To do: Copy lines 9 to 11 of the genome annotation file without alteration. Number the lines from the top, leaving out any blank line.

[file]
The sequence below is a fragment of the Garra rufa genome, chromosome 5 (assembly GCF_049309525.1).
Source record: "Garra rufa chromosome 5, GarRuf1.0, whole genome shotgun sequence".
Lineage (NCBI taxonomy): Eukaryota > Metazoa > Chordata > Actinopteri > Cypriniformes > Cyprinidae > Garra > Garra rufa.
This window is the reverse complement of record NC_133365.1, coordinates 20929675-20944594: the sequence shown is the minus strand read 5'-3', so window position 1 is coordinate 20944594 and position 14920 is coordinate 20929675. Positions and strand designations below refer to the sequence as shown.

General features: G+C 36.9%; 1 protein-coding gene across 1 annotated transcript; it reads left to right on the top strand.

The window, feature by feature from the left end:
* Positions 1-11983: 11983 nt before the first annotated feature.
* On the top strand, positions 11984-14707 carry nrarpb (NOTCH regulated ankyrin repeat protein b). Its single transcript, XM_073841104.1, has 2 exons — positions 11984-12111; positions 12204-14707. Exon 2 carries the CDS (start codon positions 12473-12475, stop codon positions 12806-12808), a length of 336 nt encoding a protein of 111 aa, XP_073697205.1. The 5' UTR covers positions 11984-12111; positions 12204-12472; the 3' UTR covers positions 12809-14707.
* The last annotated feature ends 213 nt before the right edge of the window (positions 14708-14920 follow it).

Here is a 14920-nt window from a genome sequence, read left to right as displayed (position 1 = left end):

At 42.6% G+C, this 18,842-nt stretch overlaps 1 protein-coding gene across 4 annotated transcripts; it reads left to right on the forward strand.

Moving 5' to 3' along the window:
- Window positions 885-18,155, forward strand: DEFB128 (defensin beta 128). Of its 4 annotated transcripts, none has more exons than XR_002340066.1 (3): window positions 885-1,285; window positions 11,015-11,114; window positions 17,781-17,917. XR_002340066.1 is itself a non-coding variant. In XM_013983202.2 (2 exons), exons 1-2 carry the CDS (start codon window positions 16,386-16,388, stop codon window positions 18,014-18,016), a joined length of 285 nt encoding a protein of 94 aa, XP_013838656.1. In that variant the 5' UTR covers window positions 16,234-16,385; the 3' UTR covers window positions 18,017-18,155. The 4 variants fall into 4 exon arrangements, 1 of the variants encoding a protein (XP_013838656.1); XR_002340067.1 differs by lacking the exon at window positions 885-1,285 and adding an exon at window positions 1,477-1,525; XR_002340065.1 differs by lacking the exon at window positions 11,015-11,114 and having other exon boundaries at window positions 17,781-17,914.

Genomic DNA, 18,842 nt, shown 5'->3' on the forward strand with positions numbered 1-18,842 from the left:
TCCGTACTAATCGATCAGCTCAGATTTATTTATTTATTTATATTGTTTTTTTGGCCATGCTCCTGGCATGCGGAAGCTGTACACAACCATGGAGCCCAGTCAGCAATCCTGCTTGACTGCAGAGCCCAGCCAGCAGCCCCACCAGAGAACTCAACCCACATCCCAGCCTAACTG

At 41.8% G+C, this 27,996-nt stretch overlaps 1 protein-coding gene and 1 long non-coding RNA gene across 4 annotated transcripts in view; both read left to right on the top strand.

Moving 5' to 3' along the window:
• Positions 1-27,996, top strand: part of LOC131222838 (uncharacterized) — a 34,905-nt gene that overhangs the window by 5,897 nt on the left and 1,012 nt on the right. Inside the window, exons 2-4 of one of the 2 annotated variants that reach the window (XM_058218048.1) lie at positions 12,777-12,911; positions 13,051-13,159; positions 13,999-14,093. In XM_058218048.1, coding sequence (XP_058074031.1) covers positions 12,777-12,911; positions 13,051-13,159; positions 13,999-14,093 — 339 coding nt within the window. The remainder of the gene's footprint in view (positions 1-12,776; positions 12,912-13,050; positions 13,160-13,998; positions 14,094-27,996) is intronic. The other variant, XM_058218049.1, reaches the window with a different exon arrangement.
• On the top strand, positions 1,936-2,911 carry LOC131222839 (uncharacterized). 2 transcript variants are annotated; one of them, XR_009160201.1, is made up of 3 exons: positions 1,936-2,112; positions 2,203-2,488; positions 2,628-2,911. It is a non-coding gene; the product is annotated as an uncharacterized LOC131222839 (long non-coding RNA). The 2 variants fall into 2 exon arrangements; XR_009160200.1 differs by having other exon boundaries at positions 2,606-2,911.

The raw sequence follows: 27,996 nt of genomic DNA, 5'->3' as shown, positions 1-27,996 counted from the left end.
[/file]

* The last annotated feature ends 213 nt before the right edge of the window (positions 14708-14920 follow it).

Here is a 14920-nt window from a genome sequence, read left to right as displayed (position 1 = left end):

At 42.6% G+C, this 18,842-nt stretch overlaps 1 protein-coding gene across 4 annotated transcripts; it reads left to right on the forward strand.